Earth and Planets Laboratory Instrumentation

Key features

Modern facilities

Bespoke instrumentation

Cross-laboratory collaboration

Research across scales

At the Earth and Planets Laboratory, we combine a broad range of disciplines and techniques to investigate fundamental questions ranging from the galactic to the atomic scale. From the high-pressure lab to the geochemical analysis suite, the Earth and Planets Laboratory is home to cutting-edge research facilities and scientific instrumentation.

Note: All laboratories and research facilities on the Broad Branch Road campus are controlled areas. Specific training must be completed and documented before working in any laboratory facility.

Analytical Facilities



Thermal Ionization Mass Spectrometry (TIMS)

The Earth and Planets Laboratory maintains six modern mass spectrometers for analyzing trace elements and isotope ratios at high sensitivity, high precision, and/or high spatial resolution, as well as supporting chemistry and sample preparation labs.




Key Instrumentation:

Thermal Ionization Mass Spectrometry (TIMS)
Room: C-G18 | Contact: Timothy Mock

  • ThermoFisher Triton
  • TritonFisher XT

Plasma Mass Spectrometry
Room: C-G22 | Contact: Timothy Mock

  • Nu Plasma HR multicollector ICPMS
  • Nu Plasma II multicollector ICPMS
  • ThermoFisher iCap-Q quadrupole ICPMS

Secondary Ionization Mass Spectrometry (nano-SIMS) Lab
Room: C-G15 | Contact: Jianhua Wang

  • SIMS Lab Manager Cameca NanoSIMS 50L

Electron Beam Suite (EPMA, SEM, FIB)

Located on the ground floor of the Abelson building, the electron beam suite provides state-of-the-art electron beam instruments to prepare, image, and analyze the micro-nanoscale properties of experimentally produced or natural samples. Lab managers provide instruction in the operation of microbeam instrumentation to lab users and also conduct microbeam research on a variety of geologic topics.

Key Instrumentation:

  • JEOL JXA-8530F Field Emission Electron Microprobe Analyzer (EMPA)
    Room: A-G22A  | Contact: Emma Bullock
     
  • FEI Helios Plasma Focussed Ion Beam (FIB) G4
    Room: A-G22B | Contact: Suzy Vitale
     
  • Zeiss Auriga Field Emission Scanning Electron Microscope (SEM)
    Room: A-G26 | Contact: Emma Bullock or Suzy Vitale
     
  • EOL 6500F Field-Emission Scanning Electron Microscope (SEM) Sample Preparation Room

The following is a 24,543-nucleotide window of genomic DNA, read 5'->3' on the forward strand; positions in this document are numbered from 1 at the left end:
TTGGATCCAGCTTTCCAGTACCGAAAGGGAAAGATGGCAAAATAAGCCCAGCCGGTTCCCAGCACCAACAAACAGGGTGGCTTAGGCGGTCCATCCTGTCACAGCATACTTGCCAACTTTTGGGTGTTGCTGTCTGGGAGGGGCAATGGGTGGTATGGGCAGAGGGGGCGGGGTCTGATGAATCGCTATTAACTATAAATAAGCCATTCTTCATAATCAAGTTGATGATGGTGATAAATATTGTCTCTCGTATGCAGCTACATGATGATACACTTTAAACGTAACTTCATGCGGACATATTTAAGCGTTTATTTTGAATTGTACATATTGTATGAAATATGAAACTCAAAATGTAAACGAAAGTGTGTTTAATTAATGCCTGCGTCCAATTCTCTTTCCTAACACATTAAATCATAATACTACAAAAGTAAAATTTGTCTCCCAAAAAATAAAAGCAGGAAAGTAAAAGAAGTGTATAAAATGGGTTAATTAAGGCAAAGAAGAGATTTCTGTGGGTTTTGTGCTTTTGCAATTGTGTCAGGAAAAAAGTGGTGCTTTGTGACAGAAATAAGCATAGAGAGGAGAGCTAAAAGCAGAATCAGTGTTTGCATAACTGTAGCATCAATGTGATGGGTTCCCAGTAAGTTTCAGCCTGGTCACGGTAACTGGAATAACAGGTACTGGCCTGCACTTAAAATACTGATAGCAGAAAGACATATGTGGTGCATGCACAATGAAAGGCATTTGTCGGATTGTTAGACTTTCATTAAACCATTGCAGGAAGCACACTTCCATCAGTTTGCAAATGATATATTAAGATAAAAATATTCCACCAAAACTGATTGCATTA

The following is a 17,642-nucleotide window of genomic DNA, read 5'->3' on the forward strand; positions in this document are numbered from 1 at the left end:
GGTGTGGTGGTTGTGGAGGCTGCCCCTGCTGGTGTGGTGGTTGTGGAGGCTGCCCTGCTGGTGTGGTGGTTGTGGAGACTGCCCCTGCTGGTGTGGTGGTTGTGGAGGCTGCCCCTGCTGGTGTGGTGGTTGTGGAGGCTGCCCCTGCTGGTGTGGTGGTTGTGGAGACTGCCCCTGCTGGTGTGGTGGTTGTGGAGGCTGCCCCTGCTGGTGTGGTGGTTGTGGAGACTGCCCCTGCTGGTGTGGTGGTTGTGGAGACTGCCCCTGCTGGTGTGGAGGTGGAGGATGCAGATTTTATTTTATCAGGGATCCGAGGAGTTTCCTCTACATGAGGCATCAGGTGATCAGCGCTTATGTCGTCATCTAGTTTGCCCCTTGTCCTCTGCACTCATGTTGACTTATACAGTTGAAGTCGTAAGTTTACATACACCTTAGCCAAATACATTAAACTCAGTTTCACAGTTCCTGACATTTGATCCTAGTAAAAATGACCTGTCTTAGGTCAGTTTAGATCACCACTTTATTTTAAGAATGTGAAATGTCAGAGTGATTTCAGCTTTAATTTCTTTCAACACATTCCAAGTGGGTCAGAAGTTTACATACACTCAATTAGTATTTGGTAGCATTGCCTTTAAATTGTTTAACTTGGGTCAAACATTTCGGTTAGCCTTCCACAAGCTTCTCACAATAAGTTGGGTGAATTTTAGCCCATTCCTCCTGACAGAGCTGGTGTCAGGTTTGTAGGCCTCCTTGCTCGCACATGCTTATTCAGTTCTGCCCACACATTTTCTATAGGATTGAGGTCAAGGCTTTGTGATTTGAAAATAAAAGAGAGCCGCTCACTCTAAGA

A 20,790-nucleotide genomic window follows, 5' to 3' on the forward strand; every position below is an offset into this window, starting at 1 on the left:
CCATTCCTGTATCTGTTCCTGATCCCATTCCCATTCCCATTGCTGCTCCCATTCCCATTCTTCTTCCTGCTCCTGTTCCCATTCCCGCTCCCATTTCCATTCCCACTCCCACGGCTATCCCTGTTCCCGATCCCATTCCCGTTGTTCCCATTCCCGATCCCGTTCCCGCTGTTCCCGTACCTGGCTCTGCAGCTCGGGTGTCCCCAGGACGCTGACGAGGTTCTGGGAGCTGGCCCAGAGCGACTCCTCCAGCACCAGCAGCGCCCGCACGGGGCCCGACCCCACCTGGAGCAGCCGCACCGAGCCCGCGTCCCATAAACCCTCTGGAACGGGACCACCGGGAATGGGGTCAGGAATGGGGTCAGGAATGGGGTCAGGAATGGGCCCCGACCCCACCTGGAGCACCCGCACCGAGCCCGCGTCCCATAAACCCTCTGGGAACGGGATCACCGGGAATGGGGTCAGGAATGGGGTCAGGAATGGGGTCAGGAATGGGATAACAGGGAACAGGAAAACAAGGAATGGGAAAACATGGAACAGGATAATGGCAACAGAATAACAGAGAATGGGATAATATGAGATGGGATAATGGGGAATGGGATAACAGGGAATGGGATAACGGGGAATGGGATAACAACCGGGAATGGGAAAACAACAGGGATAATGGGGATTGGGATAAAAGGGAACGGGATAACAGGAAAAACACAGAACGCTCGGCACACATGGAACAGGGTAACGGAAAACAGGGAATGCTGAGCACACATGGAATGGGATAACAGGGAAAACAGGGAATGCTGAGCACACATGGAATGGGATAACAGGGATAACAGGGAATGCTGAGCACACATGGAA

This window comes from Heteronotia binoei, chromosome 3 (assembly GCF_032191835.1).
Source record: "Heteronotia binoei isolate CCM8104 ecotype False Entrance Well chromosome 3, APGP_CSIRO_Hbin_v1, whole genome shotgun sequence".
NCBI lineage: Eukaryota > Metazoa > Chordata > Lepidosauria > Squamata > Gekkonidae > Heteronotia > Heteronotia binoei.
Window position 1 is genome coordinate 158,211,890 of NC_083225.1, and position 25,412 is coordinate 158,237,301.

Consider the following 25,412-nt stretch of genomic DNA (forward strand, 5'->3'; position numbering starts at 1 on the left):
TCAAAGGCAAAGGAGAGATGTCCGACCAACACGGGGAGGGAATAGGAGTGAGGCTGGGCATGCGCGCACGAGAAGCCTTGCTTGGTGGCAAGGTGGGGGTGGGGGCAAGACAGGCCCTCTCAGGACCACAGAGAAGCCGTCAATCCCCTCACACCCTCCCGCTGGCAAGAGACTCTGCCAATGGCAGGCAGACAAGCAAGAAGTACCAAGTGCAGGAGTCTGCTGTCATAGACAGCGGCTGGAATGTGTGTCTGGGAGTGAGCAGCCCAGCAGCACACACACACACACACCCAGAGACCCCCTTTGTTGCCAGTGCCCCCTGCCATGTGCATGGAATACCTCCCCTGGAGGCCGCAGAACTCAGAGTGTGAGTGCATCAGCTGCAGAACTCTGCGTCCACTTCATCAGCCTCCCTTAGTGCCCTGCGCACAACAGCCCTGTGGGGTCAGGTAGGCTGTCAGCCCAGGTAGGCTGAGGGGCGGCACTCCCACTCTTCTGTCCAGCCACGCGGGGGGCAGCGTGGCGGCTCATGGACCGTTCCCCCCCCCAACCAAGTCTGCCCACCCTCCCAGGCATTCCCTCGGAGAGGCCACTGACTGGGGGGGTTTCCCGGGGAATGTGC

Room A-G25 | Contact: Emma Bullock or Suzy Vitale

Raman, FTIR, & UV Spectroscopy

Raman spectroscopy is used for identifying chemical species and probing structural changes by shining laser light on materials. Spectroscopy at wavelengths from ultraviolet to infrared allows scientists on campus to interrogate the chemical structure of a sample without destroying it.

From discovering previously unseen mineral configurations in the lab to developing new materials that could transform technology, and even probing Martian minerals from afar, EPL scientists across a broad range of specialties rely on a range of spectroscopic techniques to discover new things about our world and what it's made of.

Key Instrumentation:

Physical Properties Measurement System (PPMS)

This laboratory uses transport measurements and Raman experiments with green (532 nm) and red (660 nm, 633nm) lasers. Transport measurements are performed in a cryogenic environment in custom-made cryostat systems or using the standard Physical Properties Measurements System (PPMS) from Quantum Design.

Miniature custom-made Diamond Anvil Cells are used in a PPMS system to perform transport measurements from 2 Kelvin to room temperature in a magnetic field up to 9 Tesla at high-pressure conditions. High-pressure measurements up to 120 GPa have been performed with this setup.

Room: R-129 | Contact: Tim Strobel

Solid State Nuclear Magnetic Resonance

The W. M. Keck Solid State Nuclear Magnetic Resonance Spectrometer Laboratory is a multi-nuclear facility dedicated to the analysis of bio-geo-cosmo-mat sci-chemistry samples.